Österreiches Staatsarchiv- Kriegsarchiv in Vienna, Austria
by Patrick J Shrier
American Military University

The Austrian Kriegsarchiv houses the military records of Austria and the records of the Hapsburg dynasties from the 16th century to the present.  The collection is split into five sections, personnel files, Feldakten, which includes military plans and field orders, military ministry files, navy and air force files, and collections of individual’s papers.

Prior to your visit, be certain to access the archive webpage at the Austrian State Archives Homepage.  The site is available in English and includes some helpful information.  Perhaps the most helpful function available for the researcher rests on their holdings search page.  On that webpage, it is possible to see a list and short description of the vast majority of archival holdings.  This is important because a viewing request should be emailed to the archives at least two weeks prior to your arrival to be certain that the material to be examined is available in the viewing room.  Be certain to request a read receipt when emailing holding requests and follow up with a phone call the week before your visit to be certain your request was received.  It can take from three days to a week for items to be pulled from the archives and be available to be worked on.

Many of the archive staff speak English but knowledge of German is essential to a fruitful visit.  You must sign in and out of the archives building, there is a security person at the entrance who must buzz you in.  On the first day at the archives researchers must register and pay a user-fee and get an ID badge that must be worn in the archives at all times.  The fee is on a sliding scale depending on how long research is to be conducted at the archives.  The office to pay the research fee is on the second floor.  There is a locker room available in front of the reading room for storage of coats, lunchboxes, and other items not allowed in the reading room.  To use the lockers costs two Euros, the coin slips into the door, and the money is returned when the locker is reopened.  There is also a small break room in the archives building with vending machines and tables available for the use of researchers; it is the only place where eating and drinking are allowed inside the building.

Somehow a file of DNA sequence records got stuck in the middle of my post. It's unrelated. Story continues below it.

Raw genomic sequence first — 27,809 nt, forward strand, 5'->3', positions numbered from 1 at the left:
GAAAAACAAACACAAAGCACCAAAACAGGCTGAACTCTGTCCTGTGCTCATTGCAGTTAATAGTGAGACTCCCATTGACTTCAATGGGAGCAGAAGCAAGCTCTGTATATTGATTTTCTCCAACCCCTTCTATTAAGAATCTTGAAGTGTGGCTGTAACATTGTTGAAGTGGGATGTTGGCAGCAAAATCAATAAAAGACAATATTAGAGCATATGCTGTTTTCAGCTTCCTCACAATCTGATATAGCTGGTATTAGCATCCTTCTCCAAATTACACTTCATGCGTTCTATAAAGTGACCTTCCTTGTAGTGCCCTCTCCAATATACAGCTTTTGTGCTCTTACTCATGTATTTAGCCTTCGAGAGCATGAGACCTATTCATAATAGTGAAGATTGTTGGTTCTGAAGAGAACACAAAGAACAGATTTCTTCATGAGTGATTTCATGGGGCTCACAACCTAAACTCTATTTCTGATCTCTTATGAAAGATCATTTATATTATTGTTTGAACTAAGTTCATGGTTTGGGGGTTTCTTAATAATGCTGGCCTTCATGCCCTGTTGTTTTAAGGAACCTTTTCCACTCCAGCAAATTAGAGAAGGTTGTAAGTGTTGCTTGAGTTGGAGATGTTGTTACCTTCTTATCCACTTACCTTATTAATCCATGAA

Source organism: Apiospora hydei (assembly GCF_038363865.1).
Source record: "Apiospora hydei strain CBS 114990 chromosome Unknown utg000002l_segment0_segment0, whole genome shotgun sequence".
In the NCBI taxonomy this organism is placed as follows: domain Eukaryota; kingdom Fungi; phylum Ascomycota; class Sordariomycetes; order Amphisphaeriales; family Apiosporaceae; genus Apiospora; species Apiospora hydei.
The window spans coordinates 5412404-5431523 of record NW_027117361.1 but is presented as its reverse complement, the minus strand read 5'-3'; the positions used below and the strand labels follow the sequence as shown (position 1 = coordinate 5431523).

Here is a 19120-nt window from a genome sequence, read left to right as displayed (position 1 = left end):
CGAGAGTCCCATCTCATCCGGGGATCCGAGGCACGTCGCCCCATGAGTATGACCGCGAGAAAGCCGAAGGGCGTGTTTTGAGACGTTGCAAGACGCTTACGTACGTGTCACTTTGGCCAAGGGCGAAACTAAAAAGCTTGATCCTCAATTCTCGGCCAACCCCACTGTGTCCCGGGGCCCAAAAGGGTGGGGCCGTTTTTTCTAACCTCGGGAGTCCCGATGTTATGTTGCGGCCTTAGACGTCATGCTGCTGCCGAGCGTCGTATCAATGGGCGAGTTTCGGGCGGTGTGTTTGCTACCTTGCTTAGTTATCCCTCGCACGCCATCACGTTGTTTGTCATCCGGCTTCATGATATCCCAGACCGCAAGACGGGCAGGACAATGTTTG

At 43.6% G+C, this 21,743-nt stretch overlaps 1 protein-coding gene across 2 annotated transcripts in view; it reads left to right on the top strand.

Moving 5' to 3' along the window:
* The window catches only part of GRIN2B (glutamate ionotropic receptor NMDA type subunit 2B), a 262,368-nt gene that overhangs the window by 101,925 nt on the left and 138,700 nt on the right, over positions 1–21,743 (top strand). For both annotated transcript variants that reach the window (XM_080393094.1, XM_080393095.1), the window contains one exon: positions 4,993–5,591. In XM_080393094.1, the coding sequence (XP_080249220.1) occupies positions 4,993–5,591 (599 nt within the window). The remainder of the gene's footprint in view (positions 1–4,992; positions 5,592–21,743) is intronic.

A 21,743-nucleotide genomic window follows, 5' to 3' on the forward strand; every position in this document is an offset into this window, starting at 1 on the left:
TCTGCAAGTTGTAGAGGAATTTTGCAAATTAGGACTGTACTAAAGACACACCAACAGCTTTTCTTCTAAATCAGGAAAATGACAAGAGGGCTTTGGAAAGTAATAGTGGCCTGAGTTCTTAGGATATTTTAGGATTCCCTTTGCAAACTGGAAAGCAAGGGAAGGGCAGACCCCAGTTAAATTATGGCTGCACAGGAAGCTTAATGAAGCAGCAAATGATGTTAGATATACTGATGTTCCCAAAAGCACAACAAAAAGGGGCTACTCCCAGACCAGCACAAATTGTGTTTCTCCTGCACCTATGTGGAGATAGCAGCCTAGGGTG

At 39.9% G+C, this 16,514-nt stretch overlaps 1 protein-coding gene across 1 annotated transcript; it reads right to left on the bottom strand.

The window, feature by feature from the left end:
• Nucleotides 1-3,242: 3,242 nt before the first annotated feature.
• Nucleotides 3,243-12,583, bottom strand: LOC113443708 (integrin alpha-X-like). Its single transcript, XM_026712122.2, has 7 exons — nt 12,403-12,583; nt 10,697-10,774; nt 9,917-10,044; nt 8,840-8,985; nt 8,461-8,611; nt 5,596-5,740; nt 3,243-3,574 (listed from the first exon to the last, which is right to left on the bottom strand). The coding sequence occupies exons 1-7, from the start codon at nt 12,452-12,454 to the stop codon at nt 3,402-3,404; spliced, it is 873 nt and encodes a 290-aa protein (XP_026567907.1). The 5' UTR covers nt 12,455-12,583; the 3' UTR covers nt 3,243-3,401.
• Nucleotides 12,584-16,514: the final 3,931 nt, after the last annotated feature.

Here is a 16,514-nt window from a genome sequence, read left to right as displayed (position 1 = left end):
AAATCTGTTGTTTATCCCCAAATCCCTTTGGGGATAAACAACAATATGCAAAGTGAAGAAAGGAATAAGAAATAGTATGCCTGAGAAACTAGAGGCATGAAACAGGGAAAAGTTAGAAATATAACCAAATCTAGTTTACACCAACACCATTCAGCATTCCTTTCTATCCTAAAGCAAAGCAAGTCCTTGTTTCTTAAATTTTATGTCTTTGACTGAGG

Only laptop, pens, pencils, and paper are allowed in the reading room, no cameras.  When entering the reading room check in at the reception desk and the attendant will direct you to where your requested materials are located.  Each researcher gets a shelf where the boxes that were requested are kept during the visit.  If the document is less than one-hundred years old it can be photocopied, older documents must be copied by the archive staff.  There are paper bookmarks available to slip between pages and mark documents for reproduction and an order form to record identifying information.  The archive can also scan documents into digital format, which they will mail to a forwarding address when complete.  It can take up to one month for scanned documents to be completed.  The cost for copies or scans depends on the size of the document.  The archive will send you a bill along with the scanned or paper copies that must be remitted by international bank transfer.

There are many hotels in Vienna and it only depends upon budget as to which hotel to choose.  There are also several Jugendherbergen or Youth Hostels in Vienna that offer accommodation for students on a budget.  The caveat for Youth Hostels is that they only accept lodgers who are under thirty years old.

The archive building is located in the middle of an industrial zone near the Danube in Vienna at Nottendorfer Gasse 2.  The phone number is +43-1-79540-109.  There is free parking behind the archives building but the lot is small and if no spot is available, there are pay-to-park lots in easy walking distance of the archive.  If you are confident enough to try to navigate the Vienna subway system the Erdberg U-bah station is only one block away.

(Winter 2011)